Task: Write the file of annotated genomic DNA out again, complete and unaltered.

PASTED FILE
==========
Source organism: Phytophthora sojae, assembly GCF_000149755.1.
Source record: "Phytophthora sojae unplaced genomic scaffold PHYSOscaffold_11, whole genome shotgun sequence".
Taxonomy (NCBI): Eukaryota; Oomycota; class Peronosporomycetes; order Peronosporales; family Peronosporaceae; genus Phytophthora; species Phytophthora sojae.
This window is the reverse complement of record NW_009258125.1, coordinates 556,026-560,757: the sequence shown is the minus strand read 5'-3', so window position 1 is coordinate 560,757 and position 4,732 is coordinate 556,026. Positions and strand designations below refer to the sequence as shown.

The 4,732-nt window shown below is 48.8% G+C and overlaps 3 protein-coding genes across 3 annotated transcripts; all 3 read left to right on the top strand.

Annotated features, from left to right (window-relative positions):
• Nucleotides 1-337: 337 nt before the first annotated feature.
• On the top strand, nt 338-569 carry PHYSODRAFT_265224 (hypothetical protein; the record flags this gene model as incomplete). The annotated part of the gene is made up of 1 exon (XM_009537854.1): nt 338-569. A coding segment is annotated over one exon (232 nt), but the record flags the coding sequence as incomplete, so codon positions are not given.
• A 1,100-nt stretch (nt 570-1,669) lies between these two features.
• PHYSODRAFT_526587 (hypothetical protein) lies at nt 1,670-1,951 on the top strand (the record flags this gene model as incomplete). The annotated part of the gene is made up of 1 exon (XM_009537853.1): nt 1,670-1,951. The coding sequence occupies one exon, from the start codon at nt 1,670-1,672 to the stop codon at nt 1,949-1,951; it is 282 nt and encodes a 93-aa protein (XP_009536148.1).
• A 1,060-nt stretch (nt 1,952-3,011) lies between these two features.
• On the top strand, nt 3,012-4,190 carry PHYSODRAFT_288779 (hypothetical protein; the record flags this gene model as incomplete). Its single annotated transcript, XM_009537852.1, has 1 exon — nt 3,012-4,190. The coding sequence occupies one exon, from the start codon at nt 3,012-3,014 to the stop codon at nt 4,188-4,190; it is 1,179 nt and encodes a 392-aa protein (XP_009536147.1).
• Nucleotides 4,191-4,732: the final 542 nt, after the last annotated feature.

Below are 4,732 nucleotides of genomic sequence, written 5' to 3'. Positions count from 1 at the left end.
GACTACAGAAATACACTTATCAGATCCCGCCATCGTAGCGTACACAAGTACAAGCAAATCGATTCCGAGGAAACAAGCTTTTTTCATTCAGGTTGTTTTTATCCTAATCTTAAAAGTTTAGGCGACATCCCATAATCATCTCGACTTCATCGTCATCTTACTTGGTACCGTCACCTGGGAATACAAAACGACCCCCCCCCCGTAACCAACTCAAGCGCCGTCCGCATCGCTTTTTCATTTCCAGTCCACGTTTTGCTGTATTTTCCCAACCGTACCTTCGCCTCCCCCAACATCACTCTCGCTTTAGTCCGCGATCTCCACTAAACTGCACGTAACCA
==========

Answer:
Source organism: Phytophthora sojae, assembly GCF_000149755.1.
Source record: "Phytophthora sojae unplaced genomic scaffold PHYSOscaffold_11, whole genome shotgun sequence".
Taxonomy (NCBI): Eukaryota; Oomycota; class Peronosporomycetes; order Peronosporales; family Peronosporaceae; genus Phytophthora; species Phytophthora sojae.
This window is the reverse complement of record NW_009258125.1, coordinates 556,026-560,757: the sequence shown is the minus strand read 5'-3', so window position 1 is coordinate 560,757 and position 4,732 is coordinate 556,026. Positions and strand designations below refer to the sequence as shown.

The 4,732-nt window shown below is 48.8% G+C and overlaps 3 protein-coding genes across 3 annotated transcripts; all 3 read left to right on the top strand.

Annotated features, from left to right (window-relative positions):
• Nucleotides 1-337: 337 nt before the first annotated feature.
• On the top strand, nt 338-569 carry PHYSODRAFT_265224 (hypothetical protein; the record flags this gene model as incomplete). The annotated part of the gene is made up of 1 exon (XM_009537854.1): nt 338-569. A coding segment is annotated over one exon (232 nt), but the record flags the coding sequence as incomplete, so codon positions are not given.
• A 1,100-nt stretch (nt 570-1,669) lies between these two features.
• PHYSODRAFT_526587 (hypothetical protein) lies at nt 1,670-1,951 on the top strand (the record flags this gene model as incomplete). The annotated part of the gene is made up of 1 exon (XM_009537853.1): nt 1,670-1,951. The coding sequence occupies one exon, from the start codon at nt 1,670-1,672 to the stop codon at nt 1,949-1,951; it is 282 nt and encodes a 93-aa protein (XP_009536148.1).
• A 1,060-nt stretch (nt 1,952-3,011) lies between these two features.
• On the top strand, nt 3,012-4,190 carry PHYSODRAFT_288779 (hypothetical protein; the record flags this gene model as incomplete). Its single annotated transcript, XM_009537852.1, has 1 exon — nt 3,012-4,190. The coding sequence occupies one exon, from the start codon at nt 3,012-3,014 to the stop codon at nt 4,188-4,190; it is 1,179 nt and encodes a 392-aa protein (XP_009536147.1).
• Nucleotides 4,191-4,732: the final 542 nt, after the last annotated feature.

Below are 4,732 nucleotides of genomic sequence, written 5' to 3'. Positions count from 1 at the left end.
GACTACAGAAATACACTTATCAGATCCCGCCATCGTAGCGTACACAAGTACAAGCAAATCGATTCCGAGGAAACAAGCTTTTTTCATTCAGGTTGTTTTTATCCTAATCTTAAAAGTTTAGGCGACATCCCATAATCATCTCGACTTCATCGTCATCTTACTTGGTACCGTCACCTGGGAATACAAAACGACCCCCCCCCCGTAACCAACTCAAGCGCCGTCCGCATCGCTTTTTCATTTCCAGTCCACGTTTTGCTGTATTTTCCCAACCGTACCTTCGCCTCCCCCAACATCACTCTCGCTTTAGTCCGCGATCTCCACTAAACTGCACGTAACCA